When the Minds Meet

You know who you are. In the context of SL, “you” requires definition. Is “you” the persona that inhabits the Second Life grid, a persona that could change every hour, or be supplemented by an army of alts, or is “you” the typist behind the scenes. The typist, as a matter of fact, could ALSO be plural. I did meet a woman who “shares” her SL login with another person, and I’m not sure I really understood why that was, just that I had to tactfully inquire on “who” I was speaking to before continuing.

For the purposes of this entry, I’m defining “you” as a singular typist. Then the question becomes, what can you know of a person purely through their words? If you habitually make judgments about authors based on how they craft sentences, as I do, quite a lot. I don’t think you can fake intelligence or education or sensitivity and many of those qualities clearly transmit through the small keyhole of the chat window. Which frankly, makes many of the people one encounters in SL opaque. Let me clarify — I have been greatly enriched and learned a lot from real life people who are not verbal, but in SL, that dimension is completely missing, so for me it becomes boring.

So, from time to time, this typist meets SL typists that are stimulating, funny, mournful, interesting, informative, helpful, scornful, friendly or have some other quality that makes them individually recognizable. I’m making a broad generalization here, but the conversations I’d put in this category go beyond ‘lol’:) The concept of a conversation itself, let’s be honest, leaves many people in the dust.

Then there comes along, among the people I’m honored to have as friends in SL, the one where the minds meet. Then ensues the dilemma and the temptation. The temptation occurs when the conversation leaps out of the chat box, when you can’t type fast or succinctly enough to capture the thoughts that pour into your mind in response. When you wish you had a luxurious dinner and a good bottle of wine as a more appropriate time line, rather than a flakey viewer likely to drop you at any second. (Real life, regardless of its drawbacks, is remarkably persistent, you have to hand that to the Programmer.) The dilemma occurs when you think about being more candid, more disclosive. I have been online long enough to have had the extremely disconcerting experience of filling in the blanks between enticing words only to find out that the person behind those words did not, to say the least, correspond to that mental picture. We are story telling creatures who crave the ride, the plot curve, the pot at the end of the rainbow. So, I do not, as far as possible, jump to conclusions, but try to stick to the words themselves as the only concrete in the situation.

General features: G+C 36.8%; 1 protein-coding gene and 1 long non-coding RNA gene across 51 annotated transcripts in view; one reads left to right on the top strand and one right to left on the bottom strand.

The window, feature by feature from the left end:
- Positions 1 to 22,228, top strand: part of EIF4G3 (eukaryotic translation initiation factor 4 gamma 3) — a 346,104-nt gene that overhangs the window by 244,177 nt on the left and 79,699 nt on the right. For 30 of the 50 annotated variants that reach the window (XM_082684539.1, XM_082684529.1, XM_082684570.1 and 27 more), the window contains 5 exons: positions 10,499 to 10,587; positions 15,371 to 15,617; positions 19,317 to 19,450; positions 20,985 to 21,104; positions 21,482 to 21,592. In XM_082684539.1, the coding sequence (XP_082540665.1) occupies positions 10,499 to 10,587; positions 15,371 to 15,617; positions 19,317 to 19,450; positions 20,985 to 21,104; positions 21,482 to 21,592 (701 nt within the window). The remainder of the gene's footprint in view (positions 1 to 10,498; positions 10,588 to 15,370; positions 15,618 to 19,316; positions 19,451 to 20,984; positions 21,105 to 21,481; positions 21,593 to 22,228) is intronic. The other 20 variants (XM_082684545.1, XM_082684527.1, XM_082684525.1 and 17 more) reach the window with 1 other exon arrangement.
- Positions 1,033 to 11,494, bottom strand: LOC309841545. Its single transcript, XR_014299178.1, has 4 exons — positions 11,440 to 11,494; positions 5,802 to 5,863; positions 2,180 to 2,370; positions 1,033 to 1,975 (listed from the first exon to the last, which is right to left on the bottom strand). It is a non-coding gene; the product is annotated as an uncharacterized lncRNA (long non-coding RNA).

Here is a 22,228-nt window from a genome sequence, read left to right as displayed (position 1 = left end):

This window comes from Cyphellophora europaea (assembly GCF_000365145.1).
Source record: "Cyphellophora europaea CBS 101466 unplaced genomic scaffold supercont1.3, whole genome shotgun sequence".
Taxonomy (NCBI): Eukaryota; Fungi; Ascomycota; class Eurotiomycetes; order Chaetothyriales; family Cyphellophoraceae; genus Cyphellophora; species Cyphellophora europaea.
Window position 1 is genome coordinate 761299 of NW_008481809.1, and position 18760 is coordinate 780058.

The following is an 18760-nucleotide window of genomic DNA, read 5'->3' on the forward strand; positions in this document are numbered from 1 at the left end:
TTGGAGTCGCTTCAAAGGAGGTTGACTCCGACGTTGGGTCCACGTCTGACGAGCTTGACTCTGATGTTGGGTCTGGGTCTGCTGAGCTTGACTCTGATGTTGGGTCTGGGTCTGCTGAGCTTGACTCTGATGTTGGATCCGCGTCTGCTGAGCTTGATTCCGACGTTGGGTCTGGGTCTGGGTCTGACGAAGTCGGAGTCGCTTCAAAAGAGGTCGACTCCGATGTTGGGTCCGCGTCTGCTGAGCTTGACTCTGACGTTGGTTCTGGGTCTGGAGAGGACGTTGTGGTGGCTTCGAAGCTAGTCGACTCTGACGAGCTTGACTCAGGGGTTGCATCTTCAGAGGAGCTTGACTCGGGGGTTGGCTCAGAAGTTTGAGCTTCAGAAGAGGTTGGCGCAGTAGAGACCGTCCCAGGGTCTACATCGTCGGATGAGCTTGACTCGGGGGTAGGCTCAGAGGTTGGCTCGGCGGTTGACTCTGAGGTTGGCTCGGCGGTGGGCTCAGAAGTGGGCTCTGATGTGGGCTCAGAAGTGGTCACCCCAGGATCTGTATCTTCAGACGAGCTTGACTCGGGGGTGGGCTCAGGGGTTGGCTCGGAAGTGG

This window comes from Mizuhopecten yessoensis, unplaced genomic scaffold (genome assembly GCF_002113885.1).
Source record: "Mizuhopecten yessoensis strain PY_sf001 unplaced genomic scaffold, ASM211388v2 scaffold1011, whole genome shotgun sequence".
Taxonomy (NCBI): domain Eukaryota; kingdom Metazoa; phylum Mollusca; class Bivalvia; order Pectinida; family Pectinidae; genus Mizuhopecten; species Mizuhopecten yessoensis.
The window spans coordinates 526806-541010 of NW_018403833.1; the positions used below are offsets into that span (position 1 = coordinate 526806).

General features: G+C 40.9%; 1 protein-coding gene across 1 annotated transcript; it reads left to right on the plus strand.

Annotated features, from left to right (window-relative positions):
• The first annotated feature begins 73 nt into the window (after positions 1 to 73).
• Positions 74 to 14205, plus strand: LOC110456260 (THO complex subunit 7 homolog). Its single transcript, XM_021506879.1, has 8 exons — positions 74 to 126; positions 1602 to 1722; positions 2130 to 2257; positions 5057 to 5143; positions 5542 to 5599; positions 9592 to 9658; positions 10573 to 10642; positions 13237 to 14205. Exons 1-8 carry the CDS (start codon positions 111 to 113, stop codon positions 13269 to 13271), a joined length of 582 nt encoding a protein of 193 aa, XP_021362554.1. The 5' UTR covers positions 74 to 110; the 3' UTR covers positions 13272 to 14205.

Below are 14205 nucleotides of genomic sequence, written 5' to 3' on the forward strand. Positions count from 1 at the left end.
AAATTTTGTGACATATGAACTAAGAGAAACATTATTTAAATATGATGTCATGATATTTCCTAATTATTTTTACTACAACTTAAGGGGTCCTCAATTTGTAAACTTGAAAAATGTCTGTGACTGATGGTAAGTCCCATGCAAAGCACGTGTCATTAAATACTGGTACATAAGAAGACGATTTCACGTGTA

But I do miss you. There are probably many reasons why the conversation should not continue, due to other responsibilities, differences in real life circumstances or mere prudence. Frankly, I wouldn’t want any of those factors to be elucidated, if they would interfere with the sheer delight of verbal interaction. In the internet age, there should be a new category of friendship, one based purely on verbal affinity, with nothing more known or required. Platonic on a new level. To that friendship, I raise my virtual glass. It was grand typing.


3 responses to “When the Minds Meet

  1. Raymond Docherty

    Well written and an interesting piece. Humour is another quality that I don’t think you can fake either. I mean anyone can say “Haha” but I am talking about when the other person says something humourous. Dry, witty or sophomoronic it can’t really be faked.

  2. You are correct, Ray. It’s also most annoying when people do not recognize the quality of your wit. Pearls before swine.

  3. Really interesting post! It can be intoxicating to meet an engaging typist. Good conversation can be rare, but when I find it, I feel like I’ve hit some sort of jackpot.

    Sticking to the concrete of the context seems to be the most useful model, but people often seem to have varying expectations for levels of communication and interaction. The trick seems to be navigating the differences without mucking things up too horribly.

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